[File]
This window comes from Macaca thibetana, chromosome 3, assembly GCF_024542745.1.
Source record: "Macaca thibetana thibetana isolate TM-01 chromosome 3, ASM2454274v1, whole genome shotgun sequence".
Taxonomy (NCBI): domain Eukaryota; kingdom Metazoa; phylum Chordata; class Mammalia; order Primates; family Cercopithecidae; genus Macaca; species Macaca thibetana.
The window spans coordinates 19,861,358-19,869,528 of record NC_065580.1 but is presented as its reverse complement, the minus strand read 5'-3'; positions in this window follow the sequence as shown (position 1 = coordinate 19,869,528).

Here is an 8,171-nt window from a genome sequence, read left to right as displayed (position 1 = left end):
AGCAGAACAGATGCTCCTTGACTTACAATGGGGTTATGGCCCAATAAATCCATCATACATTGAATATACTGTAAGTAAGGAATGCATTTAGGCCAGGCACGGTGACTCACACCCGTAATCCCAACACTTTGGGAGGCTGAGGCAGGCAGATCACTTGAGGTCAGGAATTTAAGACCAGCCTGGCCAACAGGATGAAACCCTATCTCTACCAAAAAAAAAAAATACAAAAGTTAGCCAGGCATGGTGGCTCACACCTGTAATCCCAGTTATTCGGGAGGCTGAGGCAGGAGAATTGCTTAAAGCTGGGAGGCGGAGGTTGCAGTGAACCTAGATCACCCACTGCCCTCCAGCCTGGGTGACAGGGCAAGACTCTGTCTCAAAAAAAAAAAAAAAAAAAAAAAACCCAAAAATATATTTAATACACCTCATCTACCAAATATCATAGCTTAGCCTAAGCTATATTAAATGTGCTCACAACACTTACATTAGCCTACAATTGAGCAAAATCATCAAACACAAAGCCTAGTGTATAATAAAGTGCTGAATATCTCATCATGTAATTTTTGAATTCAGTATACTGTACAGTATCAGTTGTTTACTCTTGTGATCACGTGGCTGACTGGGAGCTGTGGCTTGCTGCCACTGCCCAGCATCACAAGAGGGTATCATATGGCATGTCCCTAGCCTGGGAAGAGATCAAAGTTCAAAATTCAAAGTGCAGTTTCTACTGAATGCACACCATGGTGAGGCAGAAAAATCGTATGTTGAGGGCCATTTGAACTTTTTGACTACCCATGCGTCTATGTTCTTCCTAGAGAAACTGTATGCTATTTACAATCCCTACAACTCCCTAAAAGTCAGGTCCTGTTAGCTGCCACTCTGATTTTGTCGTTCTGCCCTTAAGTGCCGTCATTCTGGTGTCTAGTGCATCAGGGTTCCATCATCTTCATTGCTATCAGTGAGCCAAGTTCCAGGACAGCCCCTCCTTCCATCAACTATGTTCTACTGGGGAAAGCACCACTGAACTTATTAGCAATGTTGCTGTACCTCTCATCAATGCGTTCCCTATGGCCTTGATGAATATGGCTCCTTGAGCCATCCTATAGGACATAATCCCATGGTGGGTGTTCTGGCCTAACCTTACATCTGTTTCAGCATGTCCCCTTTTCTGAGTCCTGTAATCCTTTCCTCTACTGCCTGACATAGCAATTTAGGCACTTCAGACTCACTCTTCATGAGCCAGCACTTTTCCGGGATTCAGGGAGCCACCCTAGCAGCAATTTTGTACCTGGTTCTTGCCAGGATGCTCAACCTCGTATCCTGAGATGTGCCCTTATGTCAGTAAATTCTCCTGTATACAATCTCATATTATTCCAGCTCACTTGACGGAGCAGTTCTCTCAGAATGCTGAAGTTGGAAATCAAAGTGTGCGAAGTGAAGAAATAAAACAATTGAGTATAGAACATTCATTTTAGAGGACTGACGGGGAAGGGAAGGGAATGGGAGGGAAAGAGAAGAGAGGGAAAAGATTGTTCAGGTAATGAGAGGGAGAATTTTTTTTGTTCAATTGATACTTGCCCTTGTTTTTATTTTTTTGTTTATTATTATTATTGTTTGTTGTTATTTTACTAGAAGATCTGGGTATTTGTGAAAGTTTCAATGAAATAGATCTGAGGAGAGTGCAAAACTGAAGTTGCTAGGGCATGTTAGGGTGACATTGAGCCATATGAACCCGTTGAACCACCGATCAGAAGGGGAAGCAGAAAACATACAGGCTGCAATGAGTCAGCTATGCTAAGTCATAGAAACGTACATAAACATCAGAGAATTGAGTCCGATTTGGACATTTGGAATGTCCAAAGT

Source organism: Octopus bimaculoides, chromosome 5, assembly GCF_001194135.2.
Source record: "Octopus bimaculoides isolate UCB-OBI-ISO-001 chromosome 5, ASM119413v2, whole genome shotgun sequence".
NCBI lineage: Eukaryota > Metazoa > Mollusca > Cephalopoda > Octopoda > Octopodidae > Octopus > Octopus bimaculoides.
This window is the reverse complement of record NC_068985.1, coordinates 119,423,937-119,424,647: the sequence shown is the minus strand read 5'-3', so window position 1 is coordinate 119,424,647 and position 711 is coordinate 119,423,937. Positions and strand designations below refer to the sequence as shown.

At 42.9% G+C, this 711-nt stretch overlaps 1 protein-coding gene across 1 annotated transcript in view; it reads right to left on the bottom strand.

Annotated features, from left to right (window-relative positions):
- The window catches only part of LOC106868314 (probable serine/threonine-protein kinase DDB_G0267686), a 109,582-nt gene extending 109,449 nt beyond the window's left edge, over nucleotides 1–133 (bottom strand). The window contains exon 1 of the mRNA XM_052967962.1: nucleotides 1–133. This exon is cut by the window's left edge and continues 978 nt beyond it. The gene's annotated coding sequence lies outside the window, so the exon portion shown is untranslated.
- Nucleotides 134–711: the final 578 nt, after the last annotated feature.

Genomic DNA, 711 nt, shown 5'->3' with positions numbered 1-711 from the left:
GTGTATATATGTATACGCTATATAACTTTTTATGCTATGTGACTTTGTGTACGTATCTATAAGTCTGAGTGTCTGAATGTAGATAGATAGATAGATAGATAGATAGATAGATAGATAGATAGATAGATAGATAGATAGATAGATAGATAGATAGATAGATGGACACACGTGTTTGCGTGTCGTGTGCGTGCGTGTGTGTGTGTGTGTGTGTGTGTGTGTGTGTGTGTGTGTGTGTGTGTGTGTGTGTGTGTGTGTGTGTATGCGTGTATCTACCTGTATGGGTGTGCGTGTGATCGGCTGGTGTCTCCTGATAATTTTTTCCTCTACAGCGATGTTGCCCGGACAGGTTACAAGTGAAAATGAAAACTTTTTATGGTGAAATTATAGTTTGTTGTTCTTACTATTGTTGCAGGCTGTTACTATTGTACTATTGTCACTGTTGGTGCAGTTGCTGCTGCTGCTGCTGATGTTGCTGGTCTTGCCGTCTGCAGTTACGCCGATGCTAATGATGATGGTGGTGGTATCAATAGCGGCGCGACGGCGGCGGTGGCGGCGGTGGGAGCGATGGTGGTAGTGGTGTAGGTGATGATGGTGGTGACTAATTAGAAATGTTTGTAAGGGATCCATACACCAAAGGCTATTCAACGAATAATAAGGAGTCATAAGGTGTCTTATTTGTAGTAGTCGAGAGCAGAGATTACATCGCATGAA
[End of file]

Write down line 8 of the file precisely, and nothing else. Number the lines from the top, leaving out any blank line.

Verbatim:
Source record: "Octopus bimaculoides isolate UCB-OBI-ISO-001 chromosome 5, ASM119413v2, whole genome shotgun sequence".